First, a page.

The Buzz: April 21, 2003

The owner of enterprise applications developer Baan is looking to sell the company.

Baan to Be Sold

The owner of enterprise applications developer Baan is looking to sell the company. Conglomerate Invensys announced a major restructuring last week that includes plans to sell Baan, which has some 6,000 customer sites around the world.

Earlier this year, Invensys said it would have to write off a large part of the $714 million it paid for Baan in 2000.

Privacy Czar to Be Installed at DHS

Secretary of Homeland Security Tom Ridge last week tapped Nuala OConnor Kelly to fill the job of privacy czar at his agency. OConnor Kelly will be responsible for leading the development of a privacy policy for the federal government and enforcing it across all departments.
Tom Ridge and Nuala OConnor Kelly

OConnor Kelly comes from the Commerce Department, where she was the top lawyer working on technology issues. Prior to that she was the privacy officer for online advertising company DoubleClick. She joined DoubleClick after the Federal Trade Commission began an investigation of DoubleClick over privacy rights violations.

AOL Takes E-Mail Spammers to Court

AOL Time Warner went on the warpath against junk e-mail last week and filed five lawsuits in federal courts against more than a dozen companies and individuals accused of being spam distributors.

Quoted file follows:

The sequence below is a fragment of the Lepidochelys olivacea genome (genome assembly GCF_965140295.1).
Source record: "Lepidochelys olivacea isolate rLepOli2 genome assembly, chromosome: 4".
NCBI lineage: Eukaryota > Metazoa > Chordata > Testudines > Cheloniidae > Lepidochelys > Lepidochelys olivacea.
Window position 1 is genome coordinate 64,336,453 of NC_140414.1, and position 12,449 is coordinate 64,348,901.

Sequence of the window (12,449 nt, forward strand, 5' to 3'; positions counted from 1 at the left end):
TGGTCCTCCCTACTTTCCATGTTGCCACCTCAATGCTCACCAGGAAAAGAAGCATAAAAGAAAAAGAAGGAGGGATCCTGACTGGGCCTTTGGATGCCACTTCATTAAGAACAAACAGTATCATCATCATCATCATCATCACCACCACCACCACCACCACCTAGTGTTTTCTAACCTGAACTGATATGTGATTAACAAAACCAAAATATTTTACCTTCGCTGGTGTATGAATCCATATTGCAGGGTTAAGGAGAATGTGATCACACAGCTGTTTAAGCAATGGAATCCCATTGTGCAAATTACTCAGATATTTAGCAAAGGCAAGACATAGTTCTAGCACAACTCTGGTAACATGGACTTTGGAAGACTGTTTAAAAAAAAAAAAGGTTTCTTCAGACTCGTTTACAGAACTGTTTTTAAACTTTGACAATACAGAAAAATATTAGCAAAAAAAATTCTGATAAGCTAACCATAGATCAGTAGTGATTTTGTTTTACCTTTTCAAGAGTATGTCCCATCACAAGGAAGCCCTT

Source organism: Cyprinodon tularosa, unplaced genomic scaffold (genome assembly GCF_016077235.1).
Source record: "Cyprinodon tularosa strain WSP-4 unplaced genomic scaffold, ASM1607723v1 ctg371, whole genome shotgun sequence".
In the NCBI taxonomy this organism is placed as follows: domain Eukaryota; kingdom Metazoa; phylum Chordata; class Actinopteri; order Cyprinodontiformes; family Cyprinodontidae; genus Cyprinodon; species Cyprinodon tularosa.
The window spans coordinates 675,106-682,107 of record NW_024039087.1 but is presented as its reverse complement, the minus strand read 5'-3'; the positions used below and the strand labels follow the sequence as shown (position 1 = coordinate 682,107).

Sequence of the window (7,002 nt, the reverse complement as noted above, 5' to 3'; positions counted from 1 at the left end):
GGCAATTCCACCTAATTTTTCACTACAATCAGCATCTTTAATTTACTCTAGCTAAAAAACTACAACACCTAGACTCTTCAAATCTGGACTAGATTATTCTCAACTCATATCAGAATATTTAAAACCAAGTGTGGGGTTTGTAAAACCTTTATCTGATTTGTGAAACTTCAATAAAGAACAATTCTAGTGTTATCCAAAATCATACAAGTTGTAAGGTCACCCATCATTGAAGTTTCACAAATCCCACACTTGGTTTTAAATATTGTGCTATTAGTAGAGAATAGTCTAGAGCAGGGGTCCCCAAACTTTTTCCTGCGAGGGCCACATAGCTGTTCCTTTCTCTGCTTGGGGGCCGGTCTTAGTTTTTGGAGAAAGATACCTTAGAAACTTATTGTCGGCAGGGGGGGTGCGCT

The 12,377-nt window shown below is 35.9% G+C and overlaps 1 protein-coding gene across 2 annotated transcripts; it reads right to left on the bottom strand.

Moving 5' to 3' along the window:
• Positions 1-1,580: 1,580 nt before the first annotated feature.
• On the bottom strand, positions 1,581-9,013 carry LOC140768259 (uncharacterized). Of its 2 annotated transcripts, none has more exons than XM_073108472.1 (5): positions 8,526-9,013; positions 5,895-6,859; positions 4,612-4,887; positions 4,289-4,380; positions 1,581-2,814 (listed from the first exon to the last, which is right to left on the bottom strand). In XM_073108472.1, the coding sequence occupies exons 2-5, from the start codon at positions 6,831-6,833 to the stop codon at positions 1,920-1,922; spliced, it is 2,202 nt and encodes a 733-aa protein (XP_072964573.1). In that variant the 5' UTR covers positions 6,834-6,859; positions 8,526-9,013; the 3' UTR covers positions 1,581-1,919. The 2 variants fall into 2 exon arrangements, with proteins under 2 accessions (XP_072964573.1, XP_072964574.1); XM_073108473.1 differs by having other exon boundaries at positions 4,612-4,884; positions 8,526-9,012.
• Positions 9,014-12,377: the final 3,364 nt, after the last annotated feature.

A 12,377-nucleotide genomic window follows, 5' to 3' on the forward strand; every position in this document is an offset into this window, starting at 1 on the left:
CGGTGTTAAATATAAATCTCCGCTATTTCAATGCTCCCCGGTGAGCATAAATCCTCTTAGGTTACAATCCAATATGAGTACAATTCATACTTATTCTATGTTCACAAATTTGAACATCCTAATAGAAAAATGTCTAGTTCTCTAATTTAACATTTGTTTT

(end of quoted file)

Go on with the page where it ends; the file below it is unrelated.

Officials said America Onlines 35 million customers are sent 1 billion spam messages a day.

Meanwhile, two shareholder groups said they will file lawsuits against AOL Time Warner charging the company with defrauding investors since the AOL and Time Warner merger in January 2001.

Microsoft Settles Florida Monopoly Suit

Microsoft last week said it will grant vouchers valued at up to $202 million to settle a class action lawsuit on behalf of Florida businesses and consumers. The suit alleges that the developer abused its monopoly with regard to its Windows operating system and Office desktop applications.

The vouchers can be used to buy any software makers products, not just Microsofts. The company in January settled a similar suit in California for about $1 billion.

The Florida settlement came the same week U.S. District Judge J. Frederick Motz in Maryland rejected class action status for more than 60 consumer lawsuits against Microsoft.

EMC Picks Up Srm Developer Astrum

EMC last week acquired startup Astrum Software for an undisclosed amount of cash. Astrums storage resource management software will be integrated with EMCs own Automated Resource Manager and other software, officials said.

Astrums software is optimized for automated file management, file-level reporting and capacity utilization in small and medium-size networked storage environments.

Gartner Dataquest last week reported that sales of storage resource management software last year were $4.7 million, a 6 percent decrease from 2001. The market research company tapped EMC as the SRM market leader with a 25.6 percent market share.